Frederic Morton

From Wikipedia, the free encyclopedia
Jump to: navigation, search
Thelemangasse 8 in Hernals, where Morton grew up

Frederic Morton (born October 5, 1924) is an Austrian-born Jewish-American writer who emigrated to the United States in 1940. Born Fritz Mandelbaum in Vienna, Morton was the son of a blacksmith who specialized in forging imperial medals. In the wake of the Anschluss of 1938, his father was arrested, but later released. In 1939 the family fled to Britain, and the following year they migrated to New York. The senior Morton changed the family name to Morton in 1940 to be able to join the then anti-Semitic labor union.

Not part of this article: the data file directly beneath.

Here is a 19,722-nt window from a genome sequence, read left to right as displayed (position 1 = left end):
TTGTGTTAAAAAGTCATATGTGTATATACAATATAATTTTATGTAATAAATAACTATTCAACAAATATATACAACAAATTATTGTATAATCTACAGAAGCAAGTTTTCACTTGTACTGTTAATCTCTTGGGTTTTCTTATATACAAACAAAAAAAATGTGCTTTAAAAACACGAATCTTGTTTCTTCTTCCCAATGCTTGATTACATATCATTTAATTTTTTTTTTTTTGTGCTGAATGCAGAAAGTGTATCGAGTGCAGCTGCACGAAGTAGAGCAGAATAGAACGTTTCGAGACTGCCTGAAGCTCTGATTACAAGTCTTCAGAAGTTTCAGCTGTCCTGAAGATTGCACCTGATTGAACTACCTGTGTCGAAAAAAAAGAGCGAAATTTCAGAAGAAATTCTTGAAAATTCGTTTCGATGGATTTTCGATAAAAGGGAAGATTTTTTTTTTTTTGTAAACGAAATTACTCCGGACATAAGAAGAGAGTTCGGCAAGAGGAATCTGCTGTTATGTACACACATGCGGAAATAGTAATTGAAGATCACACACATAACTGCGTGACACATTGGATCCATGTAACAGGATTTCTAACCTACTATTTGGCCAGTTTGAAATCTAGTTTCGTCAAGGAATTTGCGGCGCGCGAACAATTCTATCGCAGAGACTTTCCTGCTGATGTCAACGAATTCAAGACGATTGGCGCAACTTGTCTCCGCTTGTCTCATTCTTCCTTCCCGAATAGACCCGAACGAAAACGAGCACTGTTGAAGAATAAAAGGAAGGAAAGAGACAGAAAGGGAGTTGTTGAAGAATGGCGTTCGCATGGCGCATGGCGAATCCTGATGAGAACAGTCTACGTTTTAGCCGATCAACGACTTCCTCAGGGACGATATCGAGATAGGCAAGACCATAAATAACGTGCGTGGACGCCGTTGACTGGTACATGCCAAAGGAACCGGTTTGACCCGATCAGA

Frederic Morton worked as a baker, but began studying literature in 1949. He returned to Austria in 1962 to marry his fiancée, Marcia, whom he had met at college.

From 1959, Morton worked as a columnist for several American periodicals, including The New York Times, Esquire, and Playboy.

Select bibliography[edit]

Decorations and awards[edit]

External links[edit]


  1. ^ "Reply to a parliamentary question" (pdf) (in German). p. 1582. Retrieved 22 December 2012.